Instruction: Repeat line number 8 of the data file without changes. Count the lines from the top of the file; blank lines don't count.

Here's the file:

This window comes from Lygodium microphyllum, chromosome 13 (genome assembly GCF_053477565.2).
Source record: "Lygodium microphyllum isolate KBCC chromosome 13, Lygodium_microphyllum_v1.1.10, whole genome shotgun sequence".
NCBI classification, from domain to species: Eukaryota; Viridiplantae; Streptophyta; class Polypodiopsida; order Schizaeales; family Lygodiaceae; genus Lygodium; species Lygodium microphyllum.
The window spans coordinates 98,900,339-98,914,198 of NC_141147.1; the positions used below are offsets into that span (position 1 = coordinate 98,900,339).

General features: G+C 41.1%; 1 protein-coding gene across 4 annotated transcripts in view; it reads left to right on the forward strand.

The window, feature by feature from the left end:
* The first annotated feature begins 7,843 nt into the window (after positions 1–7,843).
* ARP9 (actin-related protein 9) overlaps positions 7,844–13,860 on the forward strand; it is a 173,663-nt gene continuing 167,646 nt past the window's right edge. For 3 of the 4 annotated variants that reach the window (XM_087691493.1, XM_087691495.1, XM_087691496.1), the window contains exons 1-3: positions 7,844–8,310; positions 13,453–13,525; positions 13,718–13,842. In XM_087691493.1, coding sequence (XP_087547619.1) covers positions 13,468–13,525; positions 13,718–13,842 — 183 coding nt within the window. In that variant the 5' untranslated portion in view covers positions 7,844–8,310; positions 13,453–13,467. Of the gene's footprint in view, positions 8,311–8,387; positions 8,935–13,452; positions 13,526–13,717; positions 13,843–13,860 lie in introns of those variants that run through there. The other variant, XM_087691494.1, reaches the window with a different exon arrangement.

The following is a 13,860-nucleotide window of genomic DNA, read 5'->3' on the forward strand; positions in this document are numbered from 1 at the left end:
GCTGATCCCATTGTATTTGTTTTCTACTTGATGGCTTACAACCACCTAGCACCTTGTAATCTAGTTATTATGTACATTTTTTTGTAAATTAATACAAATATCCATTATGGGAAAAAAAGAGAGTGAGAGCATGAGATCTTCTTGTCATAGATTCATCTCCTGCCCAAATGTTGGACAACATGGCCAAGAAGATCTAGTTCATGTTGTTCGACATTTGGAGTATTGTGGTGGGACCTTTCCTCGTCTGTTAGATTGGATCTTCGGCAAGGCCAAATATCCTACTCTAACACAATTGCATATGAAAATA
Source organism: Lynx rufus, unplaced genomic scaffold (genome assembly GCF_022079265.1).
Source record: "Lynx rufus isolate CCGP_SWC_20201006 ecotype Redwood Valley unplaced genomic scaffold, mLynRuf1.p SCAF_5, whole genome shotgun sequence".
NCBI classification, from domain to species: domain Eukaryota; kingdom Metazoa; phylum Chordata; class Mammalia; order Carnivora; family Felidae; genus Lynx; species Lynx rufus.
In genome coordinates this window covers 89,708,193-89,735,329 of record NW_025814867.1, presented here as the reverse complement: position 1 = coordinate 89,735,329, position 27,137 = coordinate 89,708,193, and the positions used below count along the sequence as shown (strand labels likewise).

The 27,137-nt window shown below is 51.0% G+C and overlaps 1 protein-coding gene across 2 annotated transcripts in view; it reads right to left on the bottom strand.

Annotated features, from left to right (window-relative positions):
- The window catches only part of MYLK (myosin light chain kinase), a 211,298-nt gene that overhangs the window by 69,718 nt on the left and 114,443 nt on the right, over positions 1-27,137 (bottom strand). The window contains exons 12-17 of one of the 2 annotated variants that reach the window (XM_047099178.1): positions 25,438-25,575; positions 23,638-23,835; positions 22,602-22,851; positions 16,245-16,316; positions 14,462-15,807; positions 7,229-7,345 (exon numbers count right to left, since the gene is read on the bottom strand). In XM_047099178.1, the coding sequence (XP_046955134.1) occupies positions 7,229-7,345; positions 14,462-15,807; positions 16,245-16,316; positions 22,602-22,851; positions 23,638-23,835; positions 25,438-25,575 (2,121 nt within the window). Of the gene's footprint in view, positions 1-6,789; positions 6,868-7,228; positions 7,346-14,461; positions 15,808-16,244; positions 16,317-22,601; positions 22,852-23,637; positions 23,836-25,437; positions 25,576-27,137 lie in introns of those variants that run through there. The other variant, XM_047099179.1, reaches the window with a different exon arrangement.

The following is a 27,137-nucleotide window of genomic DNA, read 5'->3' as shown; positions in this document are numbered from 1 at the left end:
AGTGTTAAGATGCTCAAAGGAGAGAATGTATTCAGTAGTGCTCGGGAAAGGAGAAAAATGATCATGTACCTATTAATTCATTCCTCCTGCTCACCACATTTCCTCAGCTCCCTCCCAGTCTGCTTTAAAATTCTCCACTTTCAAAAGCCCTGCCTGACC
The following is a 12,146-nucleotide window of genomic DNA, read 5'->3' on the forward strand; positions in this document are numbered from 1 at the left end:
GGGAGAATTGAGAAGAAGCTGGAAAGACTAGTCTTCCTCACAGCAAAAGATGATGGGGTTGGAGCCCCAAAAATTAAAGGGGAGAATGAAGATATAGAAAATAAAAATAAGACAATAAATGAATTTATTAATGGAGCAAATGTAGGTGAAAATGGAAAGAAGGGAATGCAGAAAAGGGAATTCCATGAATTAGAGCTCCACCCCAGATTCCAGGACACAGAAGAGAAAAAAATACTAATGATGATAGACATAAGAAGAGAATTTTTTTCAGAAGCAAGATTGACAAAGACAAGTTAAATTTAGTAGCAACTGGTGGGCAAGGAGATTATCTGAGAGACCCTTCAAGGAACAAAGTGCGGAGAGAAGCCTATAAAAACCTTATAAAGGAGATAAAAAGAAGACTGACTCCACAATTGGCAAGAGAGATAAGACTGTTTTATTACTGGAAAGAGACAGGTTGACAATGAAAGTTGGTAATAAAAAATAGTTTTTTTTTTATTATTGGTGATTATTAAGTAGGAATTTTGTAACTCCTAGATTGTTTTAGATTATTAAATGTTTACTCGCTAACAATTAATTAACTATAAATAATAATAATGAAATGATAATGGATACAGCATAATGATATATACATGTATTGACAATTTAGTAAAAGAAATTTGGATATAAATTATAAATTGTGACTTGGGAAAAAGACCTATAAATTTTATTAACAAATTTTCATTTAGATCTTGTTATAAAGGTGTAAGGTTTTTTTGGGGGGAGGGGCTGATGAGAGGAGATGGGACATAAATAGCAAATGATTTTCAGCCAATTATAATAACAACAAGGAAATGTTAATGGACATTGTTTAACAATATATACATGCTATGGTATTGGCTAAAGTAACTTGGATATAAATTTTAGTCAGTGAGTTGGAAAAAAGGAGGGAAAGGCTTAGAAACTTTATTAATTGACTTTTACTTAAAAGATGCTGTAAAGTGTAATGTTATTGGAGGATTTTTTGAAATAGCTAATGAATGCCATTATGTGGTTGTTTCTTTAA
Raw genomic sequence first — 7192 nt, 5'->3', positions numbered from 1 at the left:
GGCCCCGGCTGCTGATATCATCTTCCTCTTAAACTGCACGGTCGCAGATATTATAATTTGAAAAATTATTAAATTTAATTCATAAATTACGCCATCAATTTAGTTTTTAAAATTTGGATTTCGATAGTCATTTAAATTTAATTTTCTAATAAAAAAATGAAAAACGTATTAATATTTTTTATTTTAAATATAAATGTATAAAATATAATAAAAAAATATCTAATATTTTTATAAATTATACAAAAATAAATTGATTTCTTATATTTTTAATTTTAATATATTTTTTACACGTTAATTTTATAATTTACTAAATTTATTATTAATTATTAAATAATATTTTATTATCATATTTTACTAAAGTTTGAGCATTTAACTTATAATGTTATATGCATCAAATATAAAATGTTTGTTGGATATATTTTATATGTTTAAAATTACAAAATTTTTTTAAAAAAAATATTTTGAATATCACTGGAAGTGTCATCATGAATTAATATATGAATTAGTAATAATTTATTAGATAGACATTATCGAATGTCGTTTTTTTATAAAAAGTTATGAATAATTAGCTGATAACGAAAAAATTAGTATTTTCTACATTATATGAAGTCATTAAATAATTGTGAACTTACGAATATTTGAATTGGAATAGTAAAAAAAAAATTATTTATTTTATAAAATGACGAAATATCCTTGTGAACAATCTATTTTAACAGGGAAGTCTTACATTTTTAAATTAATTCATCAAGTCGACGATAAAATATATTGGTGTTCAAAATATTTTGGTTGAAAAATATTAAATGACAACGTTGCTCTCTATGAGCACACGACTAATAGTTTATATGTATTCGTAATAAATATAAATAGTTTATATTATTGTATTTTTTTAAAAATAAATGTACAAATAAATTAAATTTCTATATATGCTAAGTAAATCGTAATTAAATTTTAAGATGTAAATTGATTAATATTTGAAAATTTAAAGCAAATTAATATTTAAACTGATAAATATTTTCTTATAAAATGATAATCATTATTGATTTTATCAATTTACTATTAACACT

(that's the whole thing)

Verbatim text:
* ARP9 (actin-related protein 9) overlaps positions 7,844–13,860 on the forward strand; it is a 173,663-nt gene continuing 167,646 nt past the window's right edge. For 3 of the 4 annotated variants that reach the window (XM_087691493.1, XM_087691495.1, XM_087691496.1), the window contains exons 1-3: positions 7,844–8,310; positions 13,453–13,525; positions 13,718–13,842. In XM_087691493.1, coding sequence (XP_087547619.1) covers positions 13,468–13,525; positions 13,718–13,842 — 183 coding nt within the window. In that variant the 5' untranslated portion in view covers positions 7,844–8,310; positions 13,453–13,467. Of the gene's footprint in view, positions 8,311–8,387; positions 8,935–13,452; positions 13,526–13,717; positions 13,843–13,860 lie in introns of those variants that run through there. The other variant, XM_087691494.1, reaches the window with a different exon arrangement.